The N by N Queens Problem
In chess, a queen can move as far as she pleases,
horizontally, vertically, or diagonally. A chess board has
8 rows and 8 columns. The standard 8 by 8 Queen's problem
asks how to place 8 queens on an ordinary chess board so
that none of them can hit any other in one move.
Besides being an amusing puzzle this problem is interesting
because kids love it and it's a great teaching tool in the
upper grades of Elementary School. It also provides great
programming exercises.
One solution  the prettiest in my opinion  is given in the
figure nearby. It turns out that there are 12 essentially
distinct solutions. (Two solutions are not essentially
distinct if you can obtain one from another by rotating your
chess board, or placing in in front of a mirror, or
combining these two operations.)
Even though the solution shown here looks pretty natural and
straightforward, it is not that simple to find any others,
or even this one if I hadn't displayed it here. As an
exercise you may want to find the other solutions. If you
are impatient, you can look them up by
clicking here.
Our particular solution is configuration 10.
An obvious modification of the 8 by 8 problem is to consider
an N by N "chess board" and ask
if one can place N queens on such a board. It's
pretty easy to see that this is impossible if N is
2 or 3, and it's reasonably straightforward to find
solutions when N is 4, 5, 6, or 7. The problem
begins to become difficult for manual solution precisely
when N is 8. Probably the fact that this number
coincidentally equals the dimensions of an ordinary chess
board has contributed to the popularity of the problem.
The interactive applet on this page let's you find solutions
of the N by N Queen's Puzzle for arbitrary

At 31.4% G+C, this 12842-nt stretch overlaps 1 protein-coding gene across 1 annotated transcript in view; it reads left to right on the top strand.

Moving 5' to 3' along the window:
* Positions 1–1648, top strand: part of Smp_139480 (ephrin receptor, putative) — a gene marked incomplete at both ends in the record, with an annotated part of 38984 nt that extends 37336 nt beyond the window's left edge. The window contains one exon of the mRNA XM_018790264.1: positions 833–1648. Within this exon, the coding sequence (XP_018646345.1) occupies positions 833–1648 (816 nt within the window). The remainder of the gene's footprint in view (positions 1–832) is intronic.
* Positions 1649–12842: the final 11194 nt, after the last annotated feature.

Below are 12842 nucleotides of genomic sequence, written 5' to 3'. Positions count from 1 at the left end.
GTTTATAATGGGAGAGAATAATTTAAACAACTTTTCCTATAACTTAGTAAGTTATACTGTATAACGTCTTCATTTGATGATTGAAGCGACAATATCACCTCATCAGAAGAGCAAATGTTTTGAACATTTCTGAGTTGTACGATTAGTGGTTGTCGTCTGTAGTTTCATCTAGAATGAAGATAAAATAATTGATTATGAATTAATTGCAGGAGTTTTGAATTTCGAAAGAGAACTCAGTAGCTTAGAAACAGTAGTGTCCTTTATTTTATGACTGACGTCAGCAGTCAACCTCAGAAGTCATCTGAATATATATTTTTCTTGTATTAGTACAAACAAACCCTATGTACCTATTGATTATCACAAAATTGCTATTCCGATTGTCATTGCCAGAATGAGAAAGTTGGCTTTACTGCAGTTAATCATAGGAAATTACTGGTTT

values of N. You may find it interesting to watch
your computer find the solutions.
When you first click on the applet you should see a control
panel looking just like this one (which is an ordinary gif
image  clicking on it will not accomplish
anything.) You should also see a drawing frame that contains
an 8 by 8 chess board much like the one exhibiting the
example solution above. You can use the applet to compute
more solutions at various levels of animation (and
correspondingly reduced levels of speed).
The Algorithm
The program finds solutions by starting with a queen in the top
left corner of the chess board. It then places a queen in the
second column and moves it until it finds a place where it
cannot be hit by the queen in the first column. It then places
a queen in the third column and moves it until it cannot be hit
by either of the first two queens. Then it continues this
process with the remaining columns. If there is no place for a
queen in the current column the program goes back to the
preceding column and moves the queen in that column. If the
queen there is at the end of the column it removes that queen as
well and goes to the preceding column. If the current column is
the last column and a safe place has been found for the
last queen, then a solution of the puzzle has been found. If